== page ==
She is sitting in her rocking chair, in the corner of her room.

Are you ready? I ask her

She looks up at me, beneath heavy lids, and nods her head.

I walk towards her, help her up, hand her her cane.

She wants to walk hand in hand down the hallway, and so we do

Pick up your feet, I remind her.  Don’t shuffle.

We walk into the bathroom and I turn on the water.

I help her undress, unbutton her shirt stained from lunch, ask her if she is okay.

I am okay, she says.

I guide her into the shower, onto her chair

and after making sure it’s not too hot

I let the water run

through my fingers

down her shoulders

and I begin to wash

this woman

and what is left of her.

I marvel at how soft her skin is

though it no longer fits her body

the way it should, the way it did

I wash her grey hair, and imagine the long braids she wore as a young girl

I wash her arms and shoulders, and imagine the strength they once posessed

I wash her hands and imagine all they have held, all they have created, all they have let go

I wash her breasts, her stomach, and imagine her pregnant with my mother, my aunt, my uncle

I imagine her nursing her babies, her young body able to do what God had intended

I wash her legs, and imagine the thousands of miles they have walked

from Poland to Germany during the war,  as she fled from bloodshed and towards a chance at survival

then back home again,

her feet stepping over the dead bodies of fellow countrymen

as she made her way back towards the shattered remnants of her life

I imagine her walking down the aisle as she married my grandfather, a young bride, her heart full of hope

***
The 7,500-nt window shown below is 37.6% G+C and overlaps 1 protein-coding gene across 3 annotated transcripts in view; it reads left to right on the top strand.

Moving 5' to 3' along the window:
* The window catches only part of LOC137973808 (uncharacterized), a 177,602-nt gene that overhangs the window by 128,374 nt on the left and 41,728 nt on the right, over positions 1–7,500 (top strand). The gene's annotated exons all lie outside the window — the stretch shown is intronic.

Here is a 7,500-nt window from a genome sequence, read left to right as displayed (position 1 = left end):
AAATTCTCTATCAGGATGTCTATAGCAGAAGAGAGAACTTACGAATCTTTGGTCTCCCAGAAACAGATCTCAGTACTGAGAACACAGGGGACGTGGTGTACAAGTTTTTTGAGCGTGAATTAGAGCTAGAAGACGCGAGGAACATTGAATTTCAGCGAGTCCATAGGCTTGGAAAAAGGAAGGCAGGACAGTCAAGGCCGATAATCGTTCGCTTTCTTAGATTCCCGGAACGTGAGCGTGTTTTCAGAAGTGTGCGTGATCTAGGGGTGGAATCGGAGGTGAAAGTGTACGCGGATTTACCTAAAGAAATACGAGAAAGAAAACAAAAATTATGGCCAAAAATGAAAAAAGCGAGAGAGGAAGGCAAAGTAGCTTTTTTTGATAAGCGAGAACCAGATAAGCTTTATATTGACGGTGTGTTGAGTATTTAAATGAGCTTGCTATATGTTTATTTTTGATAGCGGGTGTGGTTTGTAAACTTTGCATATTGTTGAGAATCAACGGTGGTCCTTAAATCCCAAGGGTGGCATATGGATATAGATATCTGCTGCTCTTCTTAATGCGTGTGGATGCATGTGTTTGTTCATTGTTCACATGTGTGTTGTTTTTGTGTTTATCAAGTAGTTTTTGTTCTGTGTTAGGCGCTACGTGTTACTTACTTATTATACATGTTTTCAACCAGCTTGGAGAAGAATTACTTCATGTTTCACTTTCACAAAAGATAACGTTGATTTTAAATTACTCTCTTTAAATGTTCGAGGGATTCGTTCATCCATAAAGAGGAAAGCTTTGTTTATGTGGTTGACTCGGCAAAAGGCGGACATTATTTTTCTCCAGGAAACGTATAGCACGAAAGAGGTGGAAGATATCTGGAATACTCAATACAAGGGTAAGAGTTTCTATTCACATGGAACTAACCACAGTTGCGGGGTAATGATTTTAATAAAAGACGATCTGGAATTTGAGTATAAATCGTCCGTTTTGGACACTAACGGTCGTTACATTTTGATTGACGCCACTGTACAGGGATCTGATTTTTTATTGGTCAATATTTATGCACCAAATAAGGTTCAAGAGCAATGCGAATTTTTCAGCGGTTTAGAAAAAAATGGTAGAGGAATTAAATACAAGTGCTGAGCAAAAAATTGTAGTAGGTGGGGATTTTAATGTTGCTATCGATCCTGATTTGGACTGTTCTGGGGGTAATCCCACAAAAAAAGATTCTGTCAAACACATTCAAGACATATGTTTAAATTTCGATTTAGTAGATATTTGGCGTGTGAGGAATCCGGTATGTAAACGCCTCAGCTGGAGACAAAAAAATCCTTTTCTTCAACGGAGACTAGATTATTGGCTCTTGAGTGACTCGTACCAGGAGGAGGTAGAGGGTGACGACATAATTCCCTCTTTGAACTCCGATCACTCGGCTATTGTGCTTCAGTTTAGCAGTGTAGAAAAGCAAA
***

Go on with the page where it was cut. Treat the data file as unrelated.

Then imagine what she must have felt, as she walked next to him and accompanied his casket to the cemetery

I imagine her stepping out of the airplane, her first flight, and walking onto American soil for the first time

and I briefly close my eyes as I remember when she used to walk me to ballet class, I in my pink tutu, she in her apron,

which she never took off

I wash her

and I worship her

and I try to honor her as I gently rinse the soap from her skin

She tells me I give the best showers

that with me she feels safe



I marvel at who she once was

mourn who she will never be

and in this tiny cramped shower

I feel life and death colliding

and I have to catch my breath


She looks up at me as I turn off the water

and cracks an inappropriate joke

as I dry her fragile body

dress her

caress her

bury myself in her softness

as I kiss her neck


She wants to walk hand in hand

back to her bedroom

Slow down, I tell her

though we are both walking

a little taller

a little faster

a little stronger


as we make our way down the hallway


the past the present the future

hand in hand



Spread the love

7 Replies to “A Granddaughter’s Privilege”

  1. Beautiful. Simply beautiful. You brought tears to my eyes as I thought about my ailing Grandmother, who is more like a Mother to me.

  2. That is one of the most beautiful things I have ever read. You took me back to my Grandmother who is gone now and made me miss her all over again with a new heightened sense of awe.
    Thank you for sharing your love. Enjoy every day you have left with her.

    My Blog –

Leave a Reply

Your email address will not be published. Required fields are marked *

This site uses Akismet to reduce spam. Learn how your comment data is processed.